If you are a healthy adult, the Australian Government’s Department of Health recommends that you consume no more than 10 standard drinks a week and no more than four standard drinks on any one day, but it’s no secret that Aussies are known for their habit of drinking to excess. 

In fact, our collective relationship with booze was the catalyst for widespread changes to the nightlife scene in Sydney resulting in a strict curfew being introduced in 2014 to curb alcohol-related violence. The curfew was successful in reducing the prevalence of violent acts, but decimated the hospitality industry. It was announced in 2019 that the laws would be overturned, but thanks to the coronavirus lockdowns, it remains unknown if the old problems will return as nightlife has yet to properly resume. 

The short-term effects of excessive alcohol consumption can extend well beyond a nasty hangover. Traffic and other accidents, unwanted sexual activity and alcohol poisoning are all matters of concern.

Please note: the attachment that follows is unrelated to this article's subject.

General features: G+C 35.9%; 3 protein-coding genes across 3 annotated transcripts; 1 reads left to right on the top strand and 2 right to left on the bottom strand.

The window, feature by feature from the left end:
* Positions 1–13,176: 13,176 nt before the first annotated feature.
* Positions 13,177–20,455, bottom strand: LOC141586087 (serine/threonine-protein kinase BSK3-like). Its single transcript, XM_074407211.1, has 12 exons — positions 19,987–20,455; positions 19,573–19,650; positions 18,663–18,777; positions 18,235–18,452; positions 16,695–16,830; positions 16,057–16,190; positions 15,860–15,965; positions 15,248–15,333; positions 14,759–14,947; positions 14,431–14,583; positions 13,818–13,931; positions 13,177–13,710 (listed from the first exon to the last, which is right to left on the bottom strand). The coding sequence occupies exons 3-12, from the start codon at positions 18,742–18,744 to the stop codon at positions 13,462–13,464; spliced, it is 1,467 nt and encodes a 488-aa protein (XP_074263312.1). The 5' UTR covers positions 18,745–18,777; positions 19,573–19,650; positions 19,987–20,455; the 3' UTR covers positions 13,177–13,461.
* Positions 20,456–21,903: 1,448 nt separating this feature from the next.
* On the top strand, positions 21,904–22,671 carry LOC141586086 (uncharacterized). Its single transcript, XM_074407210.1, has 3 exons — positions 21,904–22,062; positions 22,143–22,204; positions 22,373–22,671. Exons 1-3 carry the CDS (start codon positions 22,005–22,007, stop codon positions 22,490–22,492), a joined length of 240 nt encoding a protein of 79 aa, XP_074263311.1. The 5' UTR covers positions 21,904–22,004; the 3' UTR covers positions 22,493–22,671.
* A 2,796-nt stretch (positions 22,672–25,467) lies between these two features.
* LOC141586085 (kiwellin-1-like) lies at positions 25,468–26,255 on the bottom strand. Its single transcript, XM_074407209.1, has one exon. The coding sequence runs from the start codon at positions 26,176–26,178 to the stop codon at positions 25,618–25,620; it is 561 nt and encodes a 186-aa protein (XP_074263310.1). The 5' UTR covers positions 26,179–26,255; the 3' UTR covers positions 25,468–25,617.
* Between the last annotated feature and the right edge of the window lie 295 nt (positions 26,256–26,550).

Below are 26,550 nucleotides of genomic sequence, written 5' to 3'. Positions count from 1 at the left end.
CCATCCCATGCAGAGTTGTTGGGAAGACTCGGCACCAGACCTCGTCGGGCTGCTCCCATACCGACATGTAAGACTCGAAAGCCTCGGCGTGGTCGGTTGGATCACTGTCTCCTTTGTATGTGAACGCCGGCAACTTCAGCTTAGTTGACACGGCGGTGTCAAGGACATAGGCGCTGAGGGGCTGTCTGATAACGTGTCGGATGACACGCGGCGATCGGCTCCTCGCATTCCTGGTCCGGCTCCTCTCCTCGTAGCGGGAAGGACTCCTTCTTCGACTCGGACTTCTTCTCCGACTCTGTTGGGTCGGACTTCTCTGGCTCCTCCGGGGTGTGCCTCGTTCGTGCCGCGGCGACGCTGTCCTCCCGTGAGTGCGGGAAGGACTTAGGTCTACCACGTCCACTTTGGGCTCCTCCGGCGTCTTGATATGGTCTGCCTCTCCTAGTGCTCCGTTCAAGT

In the long term, the negative effects of alcohol use range from mental health disorders with an increased risk of suicide, brain damage, cancer, fertility issues, other substance abuse issues and liver failure. 

no to drinking

If you are worried about your own relationship with alcohol or are concerned that you, or someone you, know may suffer from alcohol use disorder (AUD), here are 10 questions you should ask.

  1. Do I have a hard time stopping after 1 or 2 drinks?
  2. Can I go one day without a drink?
  3. Do I drink when lonely, upset, or stressed?
  4. Do I feel the need to hide my drinking habits?
  5. Do I ever lose consciousness or blackout when drinking?
  6. Do I drink at improper times, or sneak alcohol in where it’s not permitted?
  7. Do I ever drink and drive?
  8. Do family members or friends voice concern about my drinking?
  9. Does my drinking interfere with work or family?
  10. Do I think I have a drinking problem?

If the answer to any of these questions is “yes” it can indicate AUD and treatment may be necessary.